Over the years, analytics has proven to be a pretty good business. Whether it be web analytics services like Comscore and Omniture or social media analytics services like Radian6 and Visible Technologies, companies have proven that they will pay good money for a better understanding of how people are interacting with their web site or brand online.
But what about the real world? With the proliferation of location based services, it would seem that there is a real opportunity to better understand how people go about their daily lives. What merchants they frequent, and when. How they respond to coupons and offers. And which people are actively promoting merchants to their friends.
“This event was off the charts”
Gary Vaynerchuk was so impressed with TNW Conference 2016 he paused mid-talk to applaud us.
With the vast majority of commerce still happening offline, this information is pure gold.
Services like Foursquare are already offering SMBs and brands analytics around Foursquare checkins and engagement.
But to date, we haven’t seen any company attempt to aggregate data from across all the geosocial networks to present a more complete look at consumer, real world behavior.
Momentfeed’s sweet spot appears to be local or national brands that have hundreds or thousands of locations.
Let’s say, for example, you run marketing for The Coffee Bean & Tea Leaf.
Using the Momentfeed dashboard, you are able to run a head to head comparison of your thousands of locations vs. those of your competitor Starbucks.
You are able to quickly see your top locations by number of check-ins, as well as those of your competitors. You can see how adjacent, competing coffee shops are performing. And you can cut this data by all of your locations, or any individual location, while filtering for each of the major geo networks: Foursquare, Facebook Places, Twitter, and Gowalla.
While this data is certainly interesting to see all in the same place, where things get a little more sophisticated is in Momentfeed’s use of a proprietary algorithm that shows engagement. By throwing out volume of check-ins, Momentfeed is able to calculate a national or regional engagement score across multiple locations for a given brand. This engagement score takes into account whether or not people are commenting or posting photos with their check-ins, or pushing their check-ins out to Twitter and Facebook. And once you have a benchmark engagement score established, you are able to measure the effectiveness of various geolocation oriented marketing campaigns. In the case of Starbucks vs. Coffee Bean & Tea Leaf, it would seem that Starbucks users are slightly more engaged, at least in Southern California where the data set resides.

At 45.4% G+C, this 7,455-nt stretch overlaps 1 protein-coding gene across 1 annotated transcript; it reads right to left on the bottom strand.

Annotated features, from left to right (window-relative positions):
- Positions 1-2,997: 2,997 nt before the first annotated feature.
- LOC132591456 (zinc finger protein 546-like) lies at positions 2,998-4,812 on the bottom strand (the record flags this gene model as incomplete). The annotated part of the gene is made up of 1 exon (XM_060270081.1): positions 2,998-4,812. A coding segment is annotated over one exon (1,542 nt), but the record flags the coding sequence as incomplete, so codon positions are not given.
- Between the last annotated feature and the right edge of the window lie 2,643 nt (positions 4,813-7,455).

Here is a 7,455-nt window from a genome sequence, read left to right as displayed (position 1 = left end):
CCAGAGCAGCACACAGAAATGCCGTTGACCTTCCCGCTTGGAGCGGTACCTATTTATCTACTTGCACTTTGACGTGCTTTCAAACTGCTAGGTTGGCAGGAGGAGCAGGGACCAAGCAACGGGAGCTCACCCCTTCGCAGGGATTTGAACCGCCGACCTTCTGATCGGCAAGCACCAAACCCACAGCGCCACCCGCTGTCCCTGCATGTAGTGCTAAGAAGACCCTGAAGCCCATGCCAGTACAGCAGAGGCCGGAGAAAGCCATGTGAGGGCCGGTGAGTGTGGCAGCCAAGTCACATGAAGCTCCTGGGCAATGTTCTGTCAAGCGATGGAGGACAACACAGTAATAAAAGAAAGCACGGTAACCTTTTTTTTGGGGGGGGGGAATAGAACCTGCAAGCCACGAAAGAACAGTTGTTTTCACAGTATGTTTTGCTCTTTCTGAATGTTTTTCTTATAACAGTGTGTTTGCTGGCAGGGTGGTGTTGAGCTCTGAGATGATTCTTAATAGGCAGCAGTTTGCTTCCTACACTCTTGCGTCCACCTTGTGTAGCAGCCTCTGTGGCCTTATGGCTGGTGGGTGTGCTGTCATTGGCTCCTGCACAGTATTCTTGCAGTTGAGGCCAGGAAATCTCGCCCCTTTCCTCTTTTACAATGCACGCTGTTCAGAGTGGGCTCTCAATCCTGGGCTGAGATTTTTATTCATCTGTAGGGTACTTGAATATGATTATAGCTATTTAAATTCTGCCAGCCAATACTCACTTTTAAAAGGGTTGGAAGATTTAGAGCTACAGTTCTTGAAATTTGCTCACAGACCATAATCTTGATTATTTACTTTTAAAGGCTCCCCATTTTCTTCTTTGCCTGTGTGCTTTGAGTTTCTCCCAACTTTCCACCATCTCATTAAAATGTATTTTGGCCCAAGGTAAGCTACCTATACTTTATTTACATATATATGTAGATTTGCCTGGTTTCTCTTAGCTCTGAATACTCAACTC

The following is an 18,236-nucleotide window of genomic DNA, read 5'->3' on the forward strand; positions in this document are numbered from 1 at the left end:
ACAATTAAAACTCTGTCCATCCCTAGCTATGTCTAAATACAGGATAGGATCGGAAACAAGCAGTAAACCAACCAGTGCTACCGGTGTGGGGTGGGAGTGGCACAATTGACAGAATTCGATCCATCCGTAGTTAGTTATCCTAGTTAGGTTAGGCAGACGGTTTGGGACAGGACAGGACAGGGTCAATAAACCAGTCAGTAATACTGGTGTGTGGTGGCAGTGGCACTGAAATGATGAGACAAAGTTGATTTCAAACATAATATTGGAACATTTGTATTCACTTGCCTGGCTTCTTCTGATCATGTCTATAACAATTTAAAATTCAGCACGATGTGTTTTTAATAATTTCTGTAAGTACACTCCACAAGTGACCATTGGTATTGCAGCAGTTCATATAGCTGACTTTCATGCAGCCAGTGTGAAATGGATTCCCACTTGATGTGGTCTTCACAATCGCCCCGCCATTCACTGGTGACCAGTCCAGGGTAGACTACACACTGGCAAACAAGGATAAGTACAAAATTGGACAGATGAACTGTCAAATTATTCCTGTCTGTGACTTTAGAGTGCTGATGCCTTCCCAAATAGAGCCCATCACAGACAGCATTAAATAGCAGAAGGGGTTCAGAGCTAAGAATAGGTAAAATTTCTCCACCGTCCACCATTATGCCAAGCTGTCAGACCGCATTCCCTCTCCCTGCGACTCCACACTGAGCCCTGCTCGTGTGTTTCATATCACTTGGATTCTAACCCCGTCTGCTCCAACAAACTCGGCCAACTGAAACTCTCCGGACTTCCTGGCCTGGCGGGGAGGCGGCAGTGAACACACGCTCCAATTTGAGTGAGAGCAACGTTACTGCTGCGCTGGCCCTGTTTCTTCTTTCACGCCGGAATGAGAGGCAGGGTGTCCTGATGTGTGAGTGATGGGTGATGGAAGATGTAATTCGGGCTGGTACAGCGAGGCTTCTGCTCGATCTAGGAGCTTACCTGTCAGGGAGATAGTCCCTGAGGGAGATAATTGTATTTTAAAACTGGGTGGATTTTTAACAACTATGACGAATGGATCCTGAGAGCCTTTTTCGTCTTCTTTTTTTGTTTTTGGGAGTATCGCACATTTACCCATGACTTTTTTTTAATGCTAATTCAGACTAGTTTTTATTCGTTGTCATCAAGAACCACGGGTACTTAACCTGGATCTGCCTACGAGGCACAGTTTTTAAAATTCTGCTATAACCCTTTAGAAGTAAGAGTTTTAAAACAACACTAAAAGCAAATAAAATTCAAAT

It’s neat stuff.
One of the interesting, macro takeaways that I got from playing with this coffee shop data for Southern California is that Foursquare is still more than holding its own against Facebook Places, at least if you consider Starbucks and Coffee Bean locations in Socal as a proxy for the entire universe of venues. On any given day it seems as if there are 2-3X as many check-ins to these two coffee chains on Foursquare as there are on Facebook Places. Twitter and Gowalla are far behind as the preferred means to share location.
Momentfeed’s marketing strategy is to showcase fun and interesting data gleaned through its analytics platform, and distribute it through local media. For example, Momentfeed has an account that is loaded up with check-in data for all of the top nightclub data in and around Los Angeles. At any given time, or snapshot of time, you are able to rank the most popular nightclubs (or at least the ones that are most appealing to early adopters). This would seem to have great infographic potential for a weekend guide for the LA Times.
Momentfeed is off to a very good start. For them to be successful, there seem to be a couple of key success factors. For example, one network can’t win. If either Foursquare or Facebook win the check-in space outright, the value proposition of aggregating multiple networks will go away. Furthermore, the check-in gesture will need to continue growing and expanding beyond early adopters. If this doesn’t happen, Momentfeed will become nothing more than a neat tool to see where people from the industry are hanging out. And finally, Momentfeed is dependent on stable, open APIs from each of the main players.
Here are some screenshots of the service. You can sign up for a private beta HERE.
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